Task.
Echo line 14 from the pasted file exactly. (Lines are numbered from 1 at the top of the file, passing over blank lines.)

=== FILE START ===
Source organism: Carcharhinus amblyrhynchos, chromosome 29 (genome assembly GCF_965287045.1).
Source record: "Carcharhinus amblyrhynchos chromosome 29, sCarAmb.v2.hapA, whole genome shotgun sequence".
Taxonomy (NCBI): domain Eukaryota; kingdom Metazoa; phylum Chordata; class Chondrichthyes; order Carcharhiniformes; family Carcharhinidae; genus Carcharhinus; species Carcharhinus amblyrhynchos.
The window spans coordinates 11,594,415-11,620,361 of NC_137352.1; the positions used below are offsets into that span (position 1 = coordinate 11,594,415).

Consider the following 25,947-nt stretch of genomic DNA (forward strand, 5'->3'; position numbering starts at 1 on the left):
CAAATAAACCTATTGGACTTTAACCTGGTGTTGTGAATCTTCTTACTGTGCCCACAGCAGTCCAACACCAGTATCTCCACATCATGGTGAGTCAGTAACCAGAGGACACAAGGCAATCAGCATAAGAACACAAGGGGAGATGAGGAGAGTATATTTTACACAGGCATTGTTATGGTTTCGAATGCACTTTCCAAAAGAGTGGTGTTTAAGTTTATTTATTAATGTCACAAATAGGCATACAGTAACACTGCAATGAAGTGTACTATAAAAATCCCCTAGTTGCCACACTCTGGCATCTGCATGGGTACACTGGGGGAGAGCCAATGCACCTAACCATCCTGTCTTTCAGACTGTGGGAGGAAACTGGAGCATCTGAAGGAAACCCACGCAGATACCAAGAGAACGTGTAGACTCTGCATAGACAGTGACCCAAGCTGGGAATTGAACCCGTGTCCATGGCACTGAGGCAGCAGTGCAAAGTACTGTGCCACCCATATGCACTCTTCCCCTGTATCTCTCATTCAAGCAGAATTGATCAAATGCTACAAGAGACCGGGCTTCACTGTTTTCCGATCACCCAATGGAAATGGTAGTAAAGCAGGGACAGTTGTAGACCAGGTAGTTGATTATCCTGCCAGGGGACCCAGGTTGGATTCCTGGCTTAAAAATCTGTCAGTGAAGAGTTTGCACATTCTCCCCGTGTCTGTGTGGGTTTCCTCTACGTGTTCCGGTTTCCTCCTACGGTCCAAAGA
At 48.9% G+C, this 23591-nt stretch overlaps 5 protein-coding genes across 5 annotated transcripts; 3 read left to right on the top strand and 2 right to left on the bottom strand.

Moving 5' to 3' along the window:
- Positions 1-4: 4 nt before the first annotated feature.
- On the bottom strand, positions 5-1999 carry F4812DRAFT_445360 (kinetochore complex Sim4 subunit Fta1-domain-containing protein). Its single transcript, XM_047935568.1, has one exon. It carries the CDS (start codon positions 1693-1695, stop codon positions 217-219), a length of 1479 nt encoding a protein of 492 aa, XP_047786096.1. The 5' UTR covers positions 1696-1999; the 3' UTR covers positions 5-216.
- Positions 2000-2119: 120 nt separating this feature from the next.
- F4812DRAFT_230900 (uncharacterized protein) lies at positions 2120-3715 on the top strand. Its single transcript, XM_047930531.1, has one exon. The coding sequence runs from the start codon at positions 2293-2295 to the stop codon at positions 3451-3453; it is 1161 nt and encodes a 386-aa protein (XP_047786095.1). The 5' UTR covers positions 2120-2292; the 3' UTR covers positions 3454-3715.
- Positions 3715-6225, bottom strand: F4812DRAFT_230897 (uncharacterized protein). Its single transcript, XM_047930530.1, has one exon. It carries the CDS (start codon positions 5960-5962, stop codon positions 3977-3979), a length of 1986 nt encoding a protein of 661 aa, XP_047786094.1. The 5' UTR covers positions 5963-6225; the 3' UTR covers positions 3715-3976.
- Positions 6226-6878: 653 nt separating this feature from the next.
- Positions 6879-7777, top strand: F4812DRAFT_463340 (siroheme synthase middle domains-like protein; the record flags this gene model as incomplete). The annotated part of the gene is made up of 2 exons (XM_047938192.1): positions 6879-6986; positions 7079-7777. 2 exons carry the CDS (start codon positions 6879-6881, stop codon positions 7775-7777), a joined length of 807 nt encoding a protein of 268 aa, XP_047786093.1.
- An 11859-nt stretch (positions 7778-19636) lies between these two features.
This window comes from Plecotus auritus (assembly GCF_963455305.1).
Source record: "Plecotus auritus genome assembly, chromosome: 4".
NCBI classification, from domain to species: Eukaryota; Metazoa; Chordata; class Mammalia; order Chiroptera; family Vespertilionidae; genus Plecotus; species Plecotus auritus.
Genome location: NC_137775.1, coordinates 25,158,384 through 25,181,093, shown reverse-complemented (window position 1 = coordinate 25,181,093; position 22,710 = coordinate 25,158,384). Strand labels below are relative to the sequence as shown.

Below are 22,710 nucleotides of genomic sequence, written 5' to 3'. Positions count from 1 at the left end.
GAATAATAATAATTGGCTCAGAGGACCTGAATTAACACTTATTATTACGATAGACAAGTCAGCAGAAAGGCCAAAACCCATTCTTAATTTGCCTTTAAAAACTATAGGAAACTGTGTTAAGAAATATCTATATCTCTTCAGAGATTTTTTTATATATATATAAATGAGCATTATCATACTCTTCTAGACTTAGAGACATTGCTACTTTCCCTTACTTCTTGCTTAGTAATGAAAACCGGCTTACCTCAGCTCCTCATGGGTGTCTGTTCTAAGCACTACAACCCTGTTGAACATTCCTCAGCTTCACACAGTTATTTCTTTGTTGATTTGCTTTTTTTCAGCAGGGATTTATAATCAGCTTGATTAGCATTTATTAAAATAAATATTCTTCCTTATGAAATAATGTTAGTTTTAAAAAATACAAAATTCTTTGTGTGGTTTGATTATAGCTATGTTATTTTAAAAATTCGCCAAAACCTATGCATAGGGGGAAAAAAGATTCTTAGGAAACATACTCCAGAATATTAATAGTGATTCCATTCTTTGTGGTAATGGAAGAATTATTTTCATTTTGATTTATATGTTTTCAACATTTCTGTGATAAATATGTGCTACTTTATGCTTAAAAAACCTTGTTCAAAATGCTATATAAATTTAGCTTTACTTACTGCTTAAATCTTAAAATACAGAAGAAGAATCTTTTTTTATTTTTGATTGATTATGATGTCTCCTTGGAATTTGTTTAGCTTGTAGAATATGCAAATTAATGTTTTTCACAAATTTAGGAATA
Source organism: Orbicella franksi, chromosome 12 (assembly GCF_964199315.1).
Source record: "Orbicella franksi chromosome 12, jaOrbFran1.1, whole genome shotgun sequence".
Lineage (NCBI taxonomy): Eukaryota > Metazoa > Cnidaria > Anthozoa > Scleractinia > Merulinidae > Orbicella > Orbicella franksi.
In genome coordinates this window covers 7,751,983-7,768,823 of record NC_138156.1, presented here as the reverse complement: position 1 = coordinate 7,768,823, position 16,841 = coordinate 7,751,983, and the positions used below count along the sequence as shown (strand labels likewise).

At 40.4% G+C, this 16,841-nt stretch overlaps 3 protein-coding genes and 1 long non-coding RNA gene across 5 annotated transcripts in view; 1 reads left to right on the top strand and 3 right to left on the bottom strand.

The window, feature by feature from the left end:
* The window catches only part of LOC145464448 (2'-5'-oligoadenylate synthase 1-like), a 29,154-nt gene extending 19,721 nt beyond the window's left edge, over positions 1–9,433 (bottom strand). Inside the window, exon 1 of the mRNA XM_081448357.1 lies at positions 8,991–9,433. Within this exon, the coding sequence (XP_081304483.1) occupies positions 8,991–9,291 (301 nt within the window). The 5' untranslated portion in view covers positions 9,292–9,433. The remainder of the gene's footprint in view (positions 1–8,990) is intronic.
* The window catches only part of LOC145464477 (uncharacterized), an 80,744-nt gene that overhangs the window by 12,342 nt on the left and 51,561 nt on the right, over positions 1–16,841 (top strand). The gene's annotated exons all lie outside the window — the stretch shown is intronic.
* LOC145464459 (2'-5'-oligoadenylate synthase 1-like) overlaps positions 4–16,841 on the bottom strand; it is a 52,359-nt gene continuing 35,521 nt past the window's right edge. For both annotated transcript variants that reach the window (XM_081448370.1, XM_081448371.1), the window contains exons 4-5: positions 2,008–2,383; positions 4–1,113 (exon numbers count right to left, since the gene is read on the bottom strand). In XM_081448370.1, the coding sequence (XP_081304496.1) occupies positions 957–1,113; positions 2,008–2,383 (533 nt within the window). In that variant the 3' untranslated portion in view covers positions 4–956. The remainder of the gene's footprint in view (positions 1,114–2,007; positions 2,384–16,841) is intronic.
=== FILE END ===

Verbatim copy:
- Positions 6226-6878: 653 nt separating this feature from the next.